* Succeeding With Classroom Structure: Rules, Routines, and Standards
* More Time on Task, Less Goofing Off

Beware! Stopping instruction to deal with such an ordinary disruption might be the last thing in the world you want to do right now. Imagine, for example, that you are in the midst of helping a struggling student who has almost "got it." What could be more important than finishing what you are doing?

It is easy to "pull your punches" at this critical juncture -- to continue instruction while hoping for the best, rather than dealing with the problem. If you fail, however, to commit to the problem as soon as you see it, then all your classroom rules are nothing but hot air. The students know you saw the misbehavior, and they know you chose to do nothing. At the very least, the students know that dealing with typical classroom disruptions is not worth your time.

Accept that discipline management is always inconvenient. It is an unpleasant intrusion into instruction. For that reason, commitment has nothing to do with convenience. Rather, commitment comes from a simple observation of unacceptable behavior. Your response is automatic and immediate. Without mental clarity on this issue, consistency is impossible.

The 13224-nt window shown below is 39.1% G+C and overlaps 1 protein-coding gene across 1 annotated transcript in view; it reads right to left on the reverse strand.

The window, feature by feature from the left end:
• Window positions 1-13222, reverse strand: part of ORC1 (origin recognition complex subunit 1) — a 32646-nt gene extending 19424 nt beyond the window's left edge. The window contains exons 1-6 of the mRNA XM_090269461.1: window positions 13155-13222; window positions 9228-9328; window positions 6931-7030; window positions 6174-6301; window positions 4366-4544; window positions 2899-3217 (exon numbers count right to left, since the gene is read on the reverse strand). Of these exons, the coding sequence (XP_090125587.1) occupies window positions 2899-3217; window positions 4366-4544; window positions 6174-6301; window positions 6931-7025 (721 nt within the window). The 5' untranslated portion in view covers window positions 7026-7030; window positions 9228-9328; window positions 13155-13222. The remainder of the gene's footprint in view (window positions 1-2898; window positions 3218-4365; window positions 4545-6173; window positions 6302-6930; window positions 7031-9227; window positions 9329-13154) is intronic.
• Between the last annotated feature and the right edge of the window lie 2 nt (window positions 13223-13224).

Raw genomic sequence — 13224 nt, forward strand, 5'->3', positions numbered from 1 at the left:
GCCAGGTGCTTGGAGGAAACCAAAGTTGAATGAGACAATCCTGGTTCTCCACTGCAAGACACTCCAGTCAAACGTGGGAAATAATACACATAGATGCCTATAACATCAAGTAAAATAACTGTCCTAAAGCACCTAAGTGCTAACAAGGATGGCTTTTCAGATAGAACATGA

Students are gamblers. From time to time, they like to gamble on having a little bit of fun in class instead of doing schoolwork. If students worry about getting caught, they gamble conservatively; they gamble only on occasion; and they gamble only when conditions are right. They might wait until you are on the far side of the room with your back turned, for example. If students know you would rather not deal with the situation, however, they will gamble like bandits.

How do students know whether to gamble long or short? They watch you. You tell them with your body language.


Seeing students goofing off in class is upsetting by its very nature. You will have a fight-flight reflex. As a matter of routine, therefore, take a relaxing breath and slow down. Get control of your emotions before you begin to deal with the situation.